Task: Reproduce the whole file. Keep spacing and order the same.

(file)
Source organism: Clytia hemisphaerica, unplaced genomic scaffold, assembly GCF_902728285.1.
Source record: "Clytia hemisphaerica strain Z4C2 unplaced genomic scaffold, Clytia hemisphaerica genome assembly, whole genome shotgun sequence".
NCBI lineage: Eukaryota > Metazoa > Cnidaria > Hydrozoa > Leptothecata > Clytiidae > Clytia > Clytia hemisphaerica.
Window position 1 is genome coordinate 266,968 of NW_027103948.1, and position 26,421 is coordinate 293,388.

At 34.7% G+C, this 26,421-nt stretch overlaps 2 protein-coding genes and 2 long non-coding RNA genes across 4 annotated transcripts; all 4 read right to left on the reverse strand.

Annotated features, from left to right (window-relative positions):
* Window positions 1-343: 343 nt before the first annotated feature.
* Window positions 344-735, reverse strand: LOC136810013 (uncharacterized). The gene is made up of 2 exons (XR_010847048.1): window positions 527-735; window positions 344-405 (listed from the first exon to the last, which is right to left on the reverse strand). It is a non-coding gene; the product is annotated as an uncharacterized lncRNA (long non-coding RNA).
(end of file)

Source organism: Clytia hemisphaerica, unplaced genomic scaffold, assembly GCF_902728285.1.
Source record: "Clytia hemisphaerica strain Z4C2 unplaced genomic scaffold, Clytia hemisphaerica genome assembly, whole genome shotgun sequence".
NCBI lineage: Eukaryota > Metazoa > Cnidaria > Hydrozoa > Leptothecata > Clytiidae > Clytia > Clytia hemisphaerica.
Window position 1 is genome coordinate 266,968 of NW_027103948.1, and position 26,421 is coordinate 293,388.

At 34.7% G+C, this 26,421-nt stretch overlaps 2 protein-coding genes and 2 long non-coding RNA genes across 4 annotated transcripts; all 4 read right to left on the reverse strand.

Annotated features, from left to right (window-relative positions):
* Window positions 1-343: 343 nt before the first annotated feature.
* Window positions 344-735, reverse strand: LOC136810013 (uncharacterized). The gene is made up of 2 exons (XR_010847048.1): window positions 527-735; window positions 344-405 (listed from the first exon to the last, which is right to left on the reverse strand). It is a non-coding gene; the product is annotated as an uncharacterized lncRNA (long non-coding RNA).